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Queen Bank


Queen Banking is a technique for caring for queens prior to introducing them into new hives.   The queens arrive via mail or perhaps from a fellow beekeeper who recently did a cross country tour and came home with a truck load of queens and package bees.  Generally the queens arrive in a matchbook sized wooden box with a screen on one side.  The box has a candy plug on one side.  When the queen is introduced into a new hive the bees have a chance to get used to the new queen's pheromone while they take a day or so to eat the candy and thereby release the queen into the hive.  But requeening a hive is another story.

So here's a technique for creating a queen bank.

The first requirement is to find 3 frames with brood, eggs, larve and lots of nurse bees. Be sure to take these from strong, healthy hives only.  Once a qualifying frame has been found, a light shake will remove most of the field bees.  The nurse bees will cling on tightly.  But the situation begs the question: "Can I be sure that this frame does not include the old queen?" Well, set this frame aside and follow the same procedure until you have three frames of brood and nurse bees.  Now, take the 3 frames with brood and eggs, shake all bees on to a bottom board, cover with queen excluder and empty deep super. Place the 3 beeless frames in the empty super and cover. In about 5 minutes virtually all the bees will have worked their way up into the super. If the old queen was on any of the 3 frames she should now be under the queen excluder.  If you spot the old queen under the excluder, place her carefully back in her hive.  Now place the 3 frames of brood in an empty nuc and brush or shake any remaining bees above the excluder into the nuc.  A nuc is basically a deep super, but only half as wide so that only 5 frames can be accomodated.  Be sure to do this on the warmest possible day so as not to chill the brood.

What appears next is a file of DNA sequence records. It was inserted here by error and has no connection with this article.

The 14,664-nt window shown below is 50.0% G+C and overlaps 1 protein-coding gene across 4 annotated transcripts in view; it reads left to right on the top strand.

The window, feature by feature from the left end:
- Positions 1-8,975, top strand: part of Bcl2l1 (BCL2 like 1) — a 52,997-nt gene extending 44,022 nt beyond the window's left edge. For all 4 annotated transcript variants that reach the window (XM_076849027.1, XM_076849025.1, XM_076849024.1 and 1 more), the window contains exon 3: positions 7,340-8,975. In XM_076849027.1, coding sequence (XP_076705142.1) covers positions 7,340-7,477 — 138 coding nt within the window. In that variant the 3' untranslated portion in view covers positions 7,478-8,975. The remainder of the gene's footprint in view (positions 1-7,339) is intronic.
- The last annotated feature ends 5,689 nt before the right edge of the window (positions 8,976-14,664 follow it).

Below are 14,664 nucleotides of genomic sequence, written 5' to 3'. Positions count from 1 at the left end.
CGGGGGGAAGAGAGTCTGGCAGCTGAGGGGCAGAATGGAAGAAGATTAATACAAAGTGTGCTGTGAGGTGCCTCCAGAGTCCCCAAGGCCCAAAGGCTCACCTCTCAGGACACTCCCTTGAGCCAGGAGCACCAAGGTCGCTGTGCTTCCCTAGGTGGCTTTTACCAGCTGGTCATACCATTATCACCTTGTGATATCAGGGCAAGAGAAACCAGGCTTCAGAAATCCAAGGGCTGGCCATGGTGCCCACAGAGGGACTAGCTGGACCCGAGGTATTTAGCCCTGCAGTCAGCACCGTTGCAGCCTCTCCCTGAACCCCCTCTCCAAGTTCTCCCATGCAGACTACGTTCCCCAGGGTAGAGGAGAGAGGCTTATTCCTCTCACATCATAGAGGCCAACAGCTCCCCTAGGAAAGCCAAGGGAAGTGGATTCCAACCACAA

The next step is to find a nearly full frame of honey, and preferrably with some nice ribbons of pollen. Set this frame near one of the inside walls of the nuc.  If the honey is completely sealed, scratch open a small section and face this side toward the center of the nuc.  Place a frame of brood next to the honey frame and then slide the other two frames of brood to the other side of the nuc, so that an empty space is available near the center of the nuc.  This is where the special frame containing the queen cages is placed. The queen cages are placed in the bottom of holding frame, with the screen side up. Place this frame in nuc. Lightly spray the nurse bees with fresh vanilla water (one tablespoon of vanilla flavoring in a pint of water) so that the queen pheromones are muted. If there is not ample quantities of pollen in the honey comb it can be helpful to sprinkle a little pollen (store bought is OK) on the top bars of the frames near the inner walls of the nuc.   Don't over do it because the pollen can end up in the queen cages, thereby crowding the queen and her attendants. That's all there is to it.   The queens should be OK in the queen bank for several days and even up to a couple of weeks.  Of course you want to get them installed in their permanent homes as soon as possible so as not to lose valuable honey production time.